Evening after evening of watching the creative process at work at Mad Men’s Sterling Cooper agency, I began reminiscing about all I had left behind. My communications consulting firm outside of Washington, D.C. was no match for the glamour and high-powered adrenaline of television’s Manhattan agency, but the show reminded me over and over again of the motivation of daily and weekly deadlines, brainstorming with creative teams, being “on” for client meetings and presentations, working lunches and happy hours, dressing up and looking nice (and showering each day, for that matter), work that was not of my own making but that somehow made me feel useful and productive and valuable in the world, the ongoing calisthenics of the brain.
Despite the characters’ dysfunctional lives and flawed personalities, Mad Men inspired me. It made me want to wear ironed shirts and pleated pants and go to work for a company again. Watching the young, ambitious Peggy Olson in those early seasons of the show—rising from a secretary to a copywriter, fighting for a woman’s right to assume management responsibility and be respected as a creative visionary and a professional—I realized I had “had it all,” and I wanted some of it back. I had achieved what she was struggling for, and I had given it up because I thought it interfered with my writing. Don Draper, cad that he was, seemed a hero of sorts. However he got his inspiration—by drinking, or planting himself in his office overnight, or serial philandering—every time he was under pressure to deliver the right slogan or motto or creative concept to a client, he made it happen. Watching this real-life fiction on the tube made me realize that not only did I miss the professional life I had left behind for its inherent rhythm and orderliness and even its chaos but that I needed “real work” to make my literary writing happen.
In my old job in environmental communications consulting, we had used the term “forcing agent” in speaking about global climate change. “Forcing agents” are those phenomena that “force” change on the climate—natural happenings like changes in the amount of sunlight, or human-driven phenomena like increasing pollution from burning fossil fuels.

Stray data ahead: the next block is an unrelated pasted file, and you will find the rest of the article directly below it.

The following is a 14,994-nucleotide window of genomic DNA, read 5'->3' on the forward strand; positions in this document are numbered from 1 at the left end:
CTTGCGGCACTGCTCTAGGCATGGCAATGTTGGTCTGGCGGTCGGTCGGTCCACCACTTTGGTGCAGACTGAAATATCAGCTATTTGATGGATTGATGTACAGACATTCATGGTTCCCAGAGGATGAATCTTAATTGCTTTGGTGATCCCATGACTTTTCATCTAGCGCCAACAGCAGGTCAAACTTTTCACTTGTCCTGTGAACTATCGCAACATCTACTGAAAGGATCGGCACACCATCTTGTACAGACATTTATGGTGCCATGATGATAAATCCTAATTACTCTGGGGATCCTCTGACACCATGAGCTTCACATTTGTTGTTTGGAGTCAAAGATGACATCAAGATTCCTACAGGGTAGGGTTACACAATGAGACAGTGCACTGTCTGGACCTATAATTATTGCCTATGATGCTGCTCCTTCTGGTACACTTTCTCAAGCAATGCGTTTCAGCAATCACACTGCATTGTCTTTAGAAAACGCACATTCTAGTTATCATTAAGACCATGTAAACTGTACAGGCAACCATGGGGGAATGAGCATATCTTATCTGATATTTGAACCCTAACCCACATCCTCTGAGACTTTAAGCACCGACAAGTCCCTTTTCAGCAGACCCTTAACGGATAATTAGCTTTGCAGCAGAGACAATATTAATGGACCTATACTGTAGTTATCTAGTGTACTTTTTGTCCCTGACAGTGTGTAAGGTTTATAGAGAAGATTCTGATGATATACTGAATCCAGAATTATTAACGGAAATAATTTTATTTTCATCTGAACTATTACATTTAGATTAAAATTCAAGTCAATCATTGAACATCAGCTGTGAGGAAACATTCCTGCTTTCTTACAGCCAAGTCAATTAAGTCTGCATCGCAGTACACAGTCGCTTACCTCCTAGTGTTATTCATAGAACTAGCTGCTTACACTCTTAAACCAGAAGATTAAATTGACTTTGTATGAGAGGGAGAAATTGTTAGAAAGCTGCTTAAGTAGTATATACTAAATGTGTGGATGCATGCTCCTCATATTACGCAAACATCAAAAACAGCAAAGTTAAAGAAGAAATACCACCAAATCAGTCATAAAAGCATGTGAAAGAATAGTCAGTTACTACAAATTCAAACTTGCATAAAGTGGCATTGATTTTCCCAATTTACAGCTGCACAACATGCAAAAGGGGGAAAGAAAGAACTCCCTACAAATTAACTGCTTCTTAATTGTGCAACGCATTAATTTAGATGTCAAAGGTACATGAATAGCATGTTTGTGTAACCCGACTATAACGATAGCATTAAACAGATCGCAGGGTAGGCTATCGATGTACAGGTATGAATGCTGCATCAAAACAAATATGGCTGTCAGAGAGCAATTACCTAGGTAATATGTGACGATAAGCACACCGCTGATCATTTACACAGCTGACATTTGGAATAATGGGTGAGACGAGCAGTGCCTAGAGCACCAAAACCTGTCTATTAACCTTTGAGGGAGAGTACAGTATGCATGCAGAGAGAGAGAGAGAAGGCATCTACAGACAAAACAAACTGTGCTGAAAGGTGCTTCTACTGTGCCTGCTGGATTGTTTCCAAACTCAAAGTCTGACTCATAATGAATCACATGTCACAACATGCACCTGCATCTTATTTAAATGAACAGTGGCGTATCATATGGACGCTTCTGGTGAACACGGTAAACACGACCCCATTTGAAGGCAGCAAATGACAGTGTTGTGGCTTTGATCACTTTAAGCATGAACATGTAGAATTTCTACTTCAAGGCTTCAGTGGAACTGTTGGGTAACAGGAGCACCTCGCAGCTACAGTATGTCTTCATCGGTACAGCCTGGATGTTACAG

Instead of a forcing agent causing warming, droughts, floods, or disease, I needed one that would make me feel I had too little time to produce new work. I needed short deadlines. I needed conflicting priorities. I needed an opportunity I might miss—something to drive originality and inventiveness into gear, to make my art desperate, to make writing as necessary as breathing, like a gasp of fresh air after nearly drowning. I needed all the reasons why writing would not fit into my life in order to make it fit. Like a gas gaining density from being compressed into a small space, I needed to pressure the muse into action with small windows of time, little energy, and an occasional flicker of creative spark.
So I channeled my inner Don Draper—summoning up the poised, confident air, the polished dress, the startlingly pithy and suave one-liners (having watched the special feature, “How to Succeed in Business Don Draper Style”). I took an interview with a firm where I could be creative and productive and useful again, and I got another job (albeit, part-time—leaving an air leak for that compressed gas).
I did it partly for the money, of course—I wanted to be able to buy things again—and I did it partly for the self-esteem that comes from getting something tangible done each day: the campaign that needs a tagline, the project that needs a vision. I did it for more frequent affirmation of my abilities and ideas. And I did it to get out in the world and live, rather than staying home on a budget and imagine living.
But more than anything else, I did it to give myself a driver, a forcing agent—something that would tamp down on my available time, something that would squeeze me until I practically had no breath left, so that the creative juices that once flowed so freely without even trying, would begin to seep out onto the page once again.